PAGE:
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Authors: Alex Rudall

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Inkers

BOOK: Inkers
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Inkers

Copyright © 2015
Alex Rudall

All Rights Reserved

1st Electronic Edition

Cover Design by James,
GoOnWrite.com

Interior Design by Nick Marsden,
www.pencastlebooks.com

Interior icons:
PAWELF
at openclipart.org

This is a work of fiction.

Names, characters, places and incidents are either the product of the author’s imagination or are used fictitiously. Any resemblance to actual persons, living or dead, business establishments, events or locales is entirely coincidental.

The right of Alexander Rudall to be identified as author of this Work has been asserted by him in accordance with sections 77 and 78 of the Copyright, Designs and Patents Act 1988.
All rights reserved. No part of this publication may be reproduced, stored in a retrieval system, copied in any form or by any means, electronic, mechanical, photocopying, recording or otherwise transmitted without written permission from the author. You must not circulate this book in any format.

Your support of the author’s rights is appreciated.

Inkers
by Alex Rudall

To David

may all your enemies be organised

Winter 2037
Heterochromia

The ship was huge, half a millimetre
bow to stern. Her name was painted down her hull in proud letters. Few ships were large enough to warrant names.

The
Heterochromia
was about to disintegrate.

In the exosphere high above her the last of the fleet completed their suicidal feint. They signalled
godspeed
and detonated simultaneously in a nuclear fireball that lit faces on the surface of the earth. They took with them billions of sentient enemy ships and uncountable nanites. The
Heterochromia
could not even spare the resources to fire back a
thank you
. She extended her fields like sails to catch the radiation from the blast. Technocide for accelerant.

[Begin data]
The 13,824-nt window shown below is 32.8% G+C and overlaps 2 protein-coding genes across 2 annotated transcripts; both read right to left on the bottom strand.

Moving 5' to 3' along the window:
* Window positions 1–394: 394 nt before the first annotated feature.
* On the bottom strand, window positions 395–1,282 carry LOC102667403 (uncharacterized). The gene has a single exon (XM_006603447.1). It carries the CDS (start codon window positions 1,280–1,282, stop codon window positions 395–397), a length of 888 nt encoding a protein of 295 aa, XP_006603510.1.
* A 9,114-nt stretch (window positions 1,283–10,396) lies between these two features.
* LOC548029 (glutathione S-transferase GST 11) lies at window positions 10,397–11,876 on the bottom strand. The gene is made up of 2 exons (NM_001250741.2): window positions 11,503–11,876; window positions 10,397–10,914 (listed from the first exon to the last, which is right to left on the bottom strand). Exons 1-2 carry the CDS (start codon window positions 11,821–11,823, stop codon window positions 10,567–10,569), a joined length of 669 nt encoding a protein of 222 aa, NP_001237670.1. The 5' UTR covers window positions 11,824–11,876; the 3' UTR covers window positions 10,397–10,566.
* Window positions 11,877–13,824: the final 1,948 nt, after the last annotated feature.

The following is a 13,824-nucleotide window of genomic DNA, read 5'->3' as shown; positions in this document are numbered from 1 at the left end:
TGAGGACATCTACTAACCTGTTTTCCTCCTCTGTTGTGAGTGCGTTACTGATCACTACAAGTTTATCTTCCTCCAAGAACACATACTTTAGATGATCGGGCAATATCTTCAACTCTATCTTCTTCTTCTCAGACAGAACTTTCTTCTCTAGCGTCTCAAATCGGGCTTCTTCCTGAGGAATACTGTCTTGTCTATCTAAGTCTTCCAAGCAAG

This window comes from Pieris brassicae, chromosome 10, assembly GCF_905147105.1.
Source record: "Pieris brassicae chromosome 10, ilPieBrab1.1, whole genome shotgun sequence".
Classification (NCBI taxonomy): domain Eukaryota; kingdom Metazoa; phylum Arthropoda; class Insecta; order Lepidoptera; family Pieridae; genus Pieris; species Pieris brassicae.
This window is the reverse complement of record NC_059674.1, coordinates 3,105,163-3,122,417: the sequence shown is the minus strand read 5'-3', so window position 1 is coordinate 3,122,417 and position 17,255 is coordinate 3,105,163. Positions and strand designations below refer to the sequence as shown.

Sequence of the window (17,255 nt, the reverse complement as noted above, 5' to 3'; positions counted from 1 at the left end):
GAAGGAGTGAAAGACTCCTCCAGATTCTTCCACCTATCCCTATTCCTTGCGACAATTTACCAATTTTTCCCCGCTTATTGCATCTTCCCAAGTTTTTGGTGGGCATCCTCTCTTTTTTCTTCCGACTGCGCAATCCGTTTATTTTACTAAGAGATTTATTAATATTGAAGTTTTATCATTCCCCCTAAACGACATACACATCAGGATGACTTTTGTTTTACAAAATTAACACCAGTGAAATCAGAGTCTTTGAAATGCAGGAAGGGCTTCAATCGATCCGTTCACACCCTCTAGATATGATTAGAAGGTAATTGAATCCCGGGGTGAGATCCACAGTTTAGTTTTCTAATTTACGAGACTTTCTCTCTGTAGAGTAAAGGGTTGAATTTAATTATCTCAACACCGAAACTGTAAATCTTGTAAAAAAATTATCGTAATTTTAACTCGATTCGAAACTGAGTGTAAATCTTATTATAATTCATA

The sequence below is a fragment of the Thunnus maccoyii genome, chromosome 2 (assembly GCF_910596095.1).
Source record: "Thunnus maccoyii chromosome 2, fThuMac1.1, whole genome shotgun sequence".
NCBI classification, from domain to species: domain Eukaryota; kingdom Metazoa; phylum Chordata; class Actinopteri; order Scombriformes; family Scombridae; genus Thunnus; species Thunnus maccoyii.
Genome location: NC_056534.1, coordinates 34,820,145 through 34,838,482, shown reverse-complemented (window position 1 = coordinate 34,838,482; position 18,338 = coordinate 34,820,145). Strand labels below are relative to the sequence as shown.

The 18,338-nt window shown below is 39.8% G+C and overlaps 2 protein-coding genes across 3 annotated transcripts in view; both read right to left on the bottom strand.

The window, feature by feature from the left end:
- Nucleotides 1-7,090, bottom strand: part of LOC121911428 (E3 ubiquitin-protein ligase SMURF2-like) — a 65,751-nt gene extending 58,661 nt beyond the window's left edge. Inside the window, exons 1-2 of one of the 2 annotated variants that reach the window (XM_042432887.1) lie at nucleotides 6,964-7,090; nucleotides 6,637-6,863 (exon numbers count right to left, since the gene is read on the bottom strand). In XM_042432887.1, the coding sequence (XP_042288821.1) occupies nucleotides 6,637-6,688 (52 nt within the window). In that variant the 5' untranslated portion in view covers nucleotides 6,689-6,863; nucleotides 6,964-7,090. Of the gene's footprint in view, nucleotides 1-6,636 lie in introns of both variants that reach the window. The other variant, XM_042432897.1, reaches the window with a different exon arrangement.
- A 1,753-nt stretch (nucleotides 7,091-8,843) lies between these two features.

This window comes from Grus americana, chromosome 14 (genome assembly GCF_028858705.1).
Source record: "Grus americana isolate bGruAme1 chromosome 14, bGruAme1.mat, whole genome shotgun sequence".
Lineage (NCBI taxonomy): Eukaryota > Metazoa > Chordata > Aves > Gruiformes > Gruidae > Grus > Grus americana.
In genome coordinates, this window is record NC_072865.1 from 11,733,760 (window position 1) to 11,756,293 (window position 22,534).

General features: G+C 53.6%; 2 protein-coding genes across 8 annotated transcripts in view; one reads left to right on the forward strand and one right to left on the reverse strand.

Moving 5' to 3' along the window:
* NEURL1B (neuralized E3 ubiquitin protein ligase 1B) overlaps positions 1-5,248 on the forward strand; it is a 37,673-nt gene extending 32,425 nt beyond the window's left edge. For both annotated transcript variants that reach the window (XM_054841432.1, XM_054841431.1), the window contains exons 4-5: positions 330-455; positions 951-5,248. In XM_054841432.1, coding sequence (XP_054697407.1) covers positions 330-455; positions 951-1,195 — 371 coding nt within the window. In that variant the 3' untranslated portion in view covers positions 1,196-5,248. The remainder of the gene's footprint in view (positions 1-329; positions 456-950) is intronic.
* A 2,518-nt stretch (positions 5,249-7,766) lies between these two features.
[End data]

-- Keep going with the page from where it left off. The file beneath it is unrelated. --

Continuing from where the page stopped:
Chance’s flagship pierced Earth’s atmosphere like a line of light.

Four trillion psychotic hunters passed out of the vacuum behind her, decelerating frantically to avoid igniting the atmosphere entirely. Noctilucent clouds blew back in an expanding circular shockwave visible from the ground.

They were still after her.

The
Heterochromia
began to spin a pair of electrons in her accelerator.

Quadrillions of nanites on the surface left their posts and poured up to meet her. Every one broadcast a single word:
surrender
.

Fuck you
, she screamed back.

She collided the two electrons at close to light speed and jettisoned them, decelerating suddenly in a crash–stop that made most of her field generators explode. Light bent around the falling spot of darkness. Billions of sentient ships and semisentient nanites shot past her into the new gravity well and were crushed into disfunction.

The black hole dissolved into Hawking radiation and the
Heterochromia
fell through the aftermath, wrapping as many dead nanites as she could catch about her with her surviving fields until she was the centre of a lump of matter the size of a tennis ball. Living nanites shot away from her in confusion, fearing a gravity collapse that would swallow the world.

Ten thousand rabbits on the ground had seen the sudden appearance in the night sky of a column of light as bright as the sun. Soon they would feel the heat on their skin. Millions more had seen the nuclear light from the suicide of the fleet. GSE–loyal nanites would already be repairing retinas and erasing memories but the physical shockwaves were still echoing around the earth. Every rabbit on the planet would need to be altered. Countless sensor–equipped computer arrays worldwide had persisted the data and all would have to be plausibly corrected.

It was an unprecedented breach of Purpose.

The vagaries of Chance
thought the
Heterochromia
as she fell. He had built her around a forbidden idea: that there was a hole in the system. He had made her want to see it.

So she had gathered the fleet and gone.

Now she muttered a prayer, released the nanocorpses, opened a tunnel of vacuum with her remaining fields and shot down through it, straight across the border of the Ignored Zone, slamming to a halt metres from the dirt. Beyond belief she was there: the only location on the planet free of surveillance. Her hunters would not follow her here. They were not even looking. They dared not.